Opened 11 years ago

Closed 11 years ago

Last modified 11 years ago

#7974 closed (wontfix)

cannot replace custom fields without using database format

Reported by: mspang Owned by: nobody
Component: Database layer (models, ORM) Version: 1.0-alpha
Severity: Keywords:
Cc: Jacob Triage Stage: Unreviewed
Has patch: no Needs documentation: no
Needs tests: no Patch needs improvement: no
Easy pickings: no UI/UX: no


If you use to_python() to build a Python class for a custom field (as explained in the tutorial), you lose the ability to directly assign to that field. Example:


class Int(object):
  def __init__(self, value):
    self.int_value = value

class IntField(models.Field):
  __metaclass__ = models.SubfieldBase

  def get_default(self):
    return 0

  def to_python(self, value):
    return Int(int(value))

  def get_db_prep_save(self, value):
    return value.int_value

  def db_type():
    return 'int'

class IntModel(models.Model):
  int_field = IntField()


>>> a = models.IntModel()
>>> a.int_field
<testproj.testapp.models.Int object at 0xf696cf8c>
>>> a.int_field.int_value
>>> a.int_field.int_value = 10
>>> a.int_field.int_value
>>> a.int_field = models.Int(30)
Traceback (most recent call last):
  File "<console>", line 1, in ?
  File "/opt/django/db/models/fields/", line 34, in __set__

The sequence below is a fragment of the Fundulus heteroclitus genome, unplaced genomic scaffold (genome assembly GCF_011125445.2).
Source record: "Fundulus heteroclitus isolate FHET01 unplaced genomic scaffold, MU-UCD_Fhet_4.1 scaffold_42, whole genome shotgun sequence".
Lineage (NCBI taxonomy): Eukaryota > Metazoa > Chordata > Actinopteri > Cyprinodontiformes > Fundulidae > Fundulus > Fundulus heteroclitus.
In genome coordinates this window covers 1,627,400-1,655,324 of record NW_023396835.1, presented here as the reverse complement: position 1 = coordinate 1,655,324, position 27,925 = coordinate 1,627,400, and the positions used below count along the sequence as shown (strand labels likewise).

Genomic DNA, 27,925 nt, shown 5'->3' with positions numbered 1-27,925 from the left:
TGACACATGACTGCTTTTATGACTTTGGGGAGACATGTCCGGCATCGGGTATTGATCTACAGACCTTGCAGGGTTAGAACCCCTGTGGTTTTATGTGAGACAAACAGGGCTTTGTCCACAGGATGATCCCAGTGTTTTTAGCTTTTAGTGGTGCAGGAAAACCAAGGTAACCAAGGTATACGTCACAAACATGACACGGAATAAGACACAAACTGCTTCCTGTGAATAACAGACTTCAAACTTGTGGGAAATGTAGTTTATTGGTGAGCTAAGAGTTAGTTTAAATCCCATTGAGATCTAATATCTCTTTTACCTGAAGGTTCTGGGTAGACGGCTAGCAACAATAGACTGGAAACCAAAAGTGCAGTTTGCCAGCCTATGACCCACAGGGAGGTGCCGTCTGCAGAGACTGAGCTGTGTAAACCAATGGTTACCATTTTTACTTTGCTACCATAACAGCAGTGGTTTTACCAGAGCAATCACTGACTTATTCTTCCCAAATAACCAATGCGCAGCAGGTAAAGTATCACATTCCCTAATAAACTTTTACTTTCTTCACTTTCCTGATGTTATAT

obj.__dict__[] = self.field.to_python(value)
  File "/home/mspang/testproj/testapp/", line 97, in to_python
    return Int(int(value))
TypeError: int() argument must be a string or a number

We can never assign to int_field directly using its python type. This is especially crippling if the object itself is immutable, since in that case you have to serialize and deserialize the field once per change. To solve this, to_python() must not be called during assignment, only during database loads. Introducing a new method ('get_db_prep_load') for this purpose seems appropriate.

Change History (2)

comment:1 Changed 11 years ago by Jacob

Resolution: wontfix
Status: newclosed

This is by design: SubfieldBase is a shortcut for using some transparent user-defined type. If you want to directly assign that type, you need to either write a laxer to_python[*], or else implement the descriptor on the field yourself.

[*] like this:

def to_python(self, value):
    return value if isinstance(value, Int) else Int(int(value))

comment:2 Changed 11 years ago by mspang

Cc: Jacob added

That works for my contrived example, but consider:

How would you write a field that stores data in the database in base64, and expects to be assigned non-base64 strings? You can't do it, because to_python() doesn't know whether it's coming from database or the user.

Overloading to_python() to do both "load from the database" and "set by user" is fairly limiting. Unfortunately I didn't have time to work up a patch that would cleanly separate them so Django 1.0 will also have this problem. You can't work around it by writing your own descriptor, either.

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